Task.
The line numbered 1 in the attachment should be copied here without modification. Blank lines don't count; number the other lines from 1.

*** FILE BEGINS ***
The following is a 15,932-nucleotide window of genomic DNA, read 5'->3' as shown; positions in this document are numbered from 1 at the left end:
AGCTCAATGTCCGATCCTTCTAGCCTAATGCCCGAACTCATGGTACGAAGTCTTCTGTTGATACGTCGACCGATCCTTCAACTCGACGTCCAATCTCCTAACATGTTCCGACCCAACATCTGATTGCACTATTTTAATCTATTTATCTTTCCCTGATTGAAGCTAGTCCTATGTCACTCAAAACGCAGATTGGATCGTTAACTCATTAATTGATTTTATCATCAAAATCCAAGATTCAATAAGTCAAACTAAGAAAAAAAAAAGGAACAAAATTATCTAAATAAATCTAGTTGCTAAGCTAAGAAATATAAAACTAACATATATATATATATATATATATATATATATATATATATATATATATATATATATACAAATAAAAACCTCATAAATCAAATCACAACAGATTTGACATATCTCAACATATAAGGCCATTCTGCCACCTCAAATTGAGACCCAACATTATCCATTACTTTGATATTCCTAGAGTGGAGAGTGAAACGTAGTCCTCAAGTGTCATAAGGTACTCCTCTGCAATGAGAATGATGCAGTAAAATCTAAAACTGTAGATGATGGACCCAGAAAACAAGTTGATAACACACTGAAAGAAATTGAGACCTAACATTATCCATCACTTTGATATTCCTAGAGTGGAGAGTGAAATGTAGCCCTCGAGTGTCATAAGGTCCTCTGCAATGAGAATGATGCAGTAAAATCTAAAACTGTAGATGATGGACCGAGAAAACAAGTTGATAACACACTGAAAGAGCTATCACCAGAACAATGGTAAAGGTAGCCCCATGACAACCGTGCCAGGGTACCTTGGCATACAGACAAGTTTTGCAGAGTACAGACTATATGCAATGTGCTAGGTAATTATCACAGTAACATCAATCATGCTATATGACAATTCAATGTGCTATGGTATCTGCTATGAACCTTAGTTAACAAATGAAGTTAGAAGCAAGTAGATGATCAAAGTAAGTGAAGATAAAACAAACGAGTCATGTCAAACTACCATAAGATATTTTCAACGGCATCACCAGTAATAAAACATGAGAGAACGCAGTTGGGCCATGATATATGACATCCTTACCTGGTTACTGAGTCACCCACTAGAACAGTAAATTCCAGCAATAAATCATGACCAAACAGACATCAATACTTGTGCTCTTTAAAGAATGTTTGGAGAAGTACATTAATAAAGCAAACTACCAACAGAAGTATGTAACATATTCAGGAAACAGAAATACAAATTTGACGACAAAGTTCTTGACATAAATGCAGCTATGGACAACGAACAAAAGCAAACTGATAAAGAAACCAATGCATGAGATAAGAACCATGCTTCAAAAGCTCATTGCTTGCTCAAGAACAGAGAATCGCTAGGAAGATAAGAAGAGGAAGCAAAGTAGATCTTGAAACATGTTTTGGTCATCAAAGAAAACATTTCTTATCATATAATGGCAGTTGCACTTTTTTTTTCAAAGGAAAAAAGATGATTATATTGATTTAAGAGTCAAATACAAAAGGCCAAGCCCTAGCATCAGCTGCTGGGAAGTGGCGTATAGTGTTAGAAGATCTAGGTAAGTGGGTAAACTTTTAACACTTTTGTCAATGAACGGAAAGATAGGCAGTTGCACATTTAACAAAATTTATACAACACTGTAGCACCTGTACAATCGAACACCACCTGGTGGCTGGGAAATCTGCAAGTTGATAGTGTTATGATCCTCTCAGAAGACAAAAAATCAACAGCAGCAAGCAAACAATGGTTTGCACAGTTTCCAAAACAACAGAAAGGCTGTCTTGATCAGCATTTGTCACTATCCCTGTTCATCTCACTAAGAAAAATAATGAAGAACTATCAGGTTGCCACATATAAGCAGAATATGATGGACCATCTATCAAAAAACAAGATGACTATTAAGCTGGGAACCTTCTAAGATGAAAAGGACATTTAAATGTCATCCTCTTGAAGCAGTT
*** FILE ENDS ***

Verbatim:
The following is a 15,932-nucleotide window of genomic DNA, read 5'->3' as shown; positions in this document are numbered from 1 at the left end: